This is just bad reporting:
Senator Marco Rubio of Florida, a potential Republican vice presidential pick, outlined a vision of foreign policy that sounded more like President Barack Obama’s than that of the presumptive Republican nominee, Mitt Romney.
When I saw that some of the first news reports were describing the speech as “bipartisan,” that didn’t seem too inaccurate, since Rubio was laying out a foreign policy vision that “centrist” Democratic hawks would accept. I’m not really sure how one could listen to or read the speech and conclude that it was more akin to Obama’s foreign policy than Romney’s. Admittedly, the substantive differences between the presidential candidates on this subject are few, so that may not be saying very much. There are aspects of Rubio’s speech that seem to echo some of the more ridiculous parts of Obama’s 2007 address here in Chicago on the theme of global interdependence. Having said that, there are many more similarities with Romney’s views. That is what one would expect to find, and that is what one does find. He also had this annoying throwaway line: “on foreign policy, if you go far enough to the right, you wind up on the left.” That’s the sort of lame taunt one would expect from Rick Santorum.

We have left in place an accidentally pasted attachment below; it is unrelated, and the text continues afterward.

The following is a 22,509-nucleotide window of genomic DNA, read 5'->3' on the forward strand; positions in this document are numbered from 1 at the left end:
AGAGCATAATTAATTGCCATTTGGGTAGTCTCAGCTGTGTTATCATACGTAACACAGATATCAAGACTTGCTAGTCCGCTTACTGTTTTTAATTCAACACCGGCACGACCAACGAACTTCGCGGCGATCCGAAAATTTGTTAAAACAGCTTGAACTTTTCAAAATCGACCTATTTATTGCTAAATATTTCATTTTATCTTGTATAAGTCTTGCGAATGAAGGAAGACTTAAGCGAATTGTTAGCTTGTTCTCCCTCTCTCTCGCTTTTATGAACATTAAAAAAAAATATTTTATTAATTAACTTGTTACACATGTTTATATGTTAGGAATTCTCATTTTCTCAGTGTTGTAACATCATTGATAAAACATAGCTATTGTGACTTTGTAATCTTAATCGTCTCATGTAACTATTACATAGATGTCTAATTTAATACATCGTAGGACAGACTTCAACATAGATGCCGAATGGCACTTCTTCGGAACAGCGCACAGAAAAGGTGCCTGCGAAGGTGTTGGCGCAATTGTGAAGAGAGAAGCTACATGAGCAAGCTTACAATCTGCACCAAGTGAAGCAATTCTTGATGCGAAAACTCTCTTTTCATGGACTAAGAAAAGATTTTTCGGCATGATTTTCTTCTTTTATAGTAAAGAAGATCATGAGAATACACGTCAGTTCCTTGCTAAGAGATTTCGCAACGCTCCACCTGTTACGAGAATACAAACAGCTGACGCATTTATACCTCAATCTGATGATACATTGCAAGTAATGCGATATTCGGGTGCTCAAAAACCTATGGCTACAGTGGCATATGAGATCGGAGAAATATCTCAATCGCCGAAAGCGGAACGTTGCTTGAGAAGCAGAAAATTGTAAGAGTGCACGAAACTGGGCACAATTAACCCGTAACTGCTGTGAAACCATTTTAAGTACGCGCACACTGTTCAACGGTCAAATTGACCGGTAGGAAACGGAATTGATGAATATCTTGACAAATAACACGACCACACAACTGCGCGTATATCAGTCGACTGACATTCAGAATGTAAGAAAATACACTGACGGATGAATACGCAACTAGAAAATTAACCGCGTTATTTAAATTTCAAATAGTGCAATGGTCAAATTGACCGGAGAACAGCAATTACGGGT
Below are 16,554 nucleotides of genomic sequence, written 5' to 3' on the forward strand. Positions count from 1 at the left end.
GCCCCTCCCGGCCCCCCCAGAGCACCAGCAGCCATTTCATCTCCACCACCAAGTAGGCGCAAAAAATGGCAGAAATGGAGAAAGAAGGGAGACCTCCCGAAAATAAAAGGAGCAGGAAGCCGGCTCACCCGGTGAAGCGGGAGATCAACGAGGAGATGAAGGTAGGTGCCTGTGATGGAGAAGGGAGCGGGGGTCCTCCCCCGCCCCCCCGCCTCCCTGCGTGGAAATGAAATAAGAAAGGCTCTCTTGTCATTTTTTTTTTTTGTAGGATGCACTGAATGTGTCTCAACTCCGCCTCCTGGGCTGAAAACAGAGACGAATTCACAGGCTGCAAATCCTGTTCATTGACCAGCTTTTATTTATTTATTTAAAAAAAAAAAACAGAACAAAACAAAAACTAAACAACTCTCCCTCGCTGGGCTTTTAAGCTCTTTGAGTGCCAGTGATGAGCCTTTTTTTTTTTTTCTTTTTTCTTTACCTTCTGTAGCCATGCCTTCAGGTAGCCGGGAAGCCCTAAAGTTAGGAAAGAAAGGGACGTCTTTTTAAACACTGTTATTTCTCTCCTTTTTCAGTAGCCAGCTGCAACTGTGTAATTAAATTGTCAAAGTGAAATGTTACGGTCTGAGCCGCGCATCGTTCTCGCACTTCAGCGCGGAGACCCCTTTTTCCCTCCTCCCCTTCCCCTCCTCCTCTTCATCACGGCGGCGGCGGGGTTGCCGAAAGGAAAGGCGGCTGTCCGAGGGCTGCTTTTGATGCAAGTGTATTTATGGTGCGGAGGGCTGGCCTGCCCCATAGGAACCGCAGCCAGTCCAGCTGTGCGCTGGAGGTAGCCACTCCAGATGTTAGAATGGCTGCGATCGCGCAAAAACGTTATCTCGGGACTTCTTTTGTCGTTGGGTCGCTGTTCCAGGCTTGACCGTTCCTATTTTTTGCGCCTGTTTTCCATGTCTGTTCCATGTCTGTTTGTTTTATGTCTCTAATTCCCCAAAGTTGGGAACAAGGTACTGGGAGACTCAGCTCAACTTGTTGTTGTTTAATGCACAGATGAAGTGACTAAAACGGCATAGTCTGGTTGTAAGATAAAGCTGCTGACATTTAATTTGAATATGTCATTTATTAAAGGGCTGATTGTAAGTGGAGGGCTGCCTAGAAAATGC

Rubio’s nods to multilateralism in the speech were mostly perfunctory. His impatience with the multilateral response in Libya was obvious, and his insistence that more can and should be done by the U.S. in Syria puts him clearly at odds with what Obama has been doing. His comments on U.S. policies toward Russia, eastern Europe, and Latin America could have been penned by a Romney campaign staffer, and his alarmism over Iran is typical of what we have heard from most of the Republican presidential field. I don’t assume that Rubio was delivering this address to improve his chances to put himself on the ticket. It is the predictable expression of hawkish views that he has been developing since he started running for the Senate.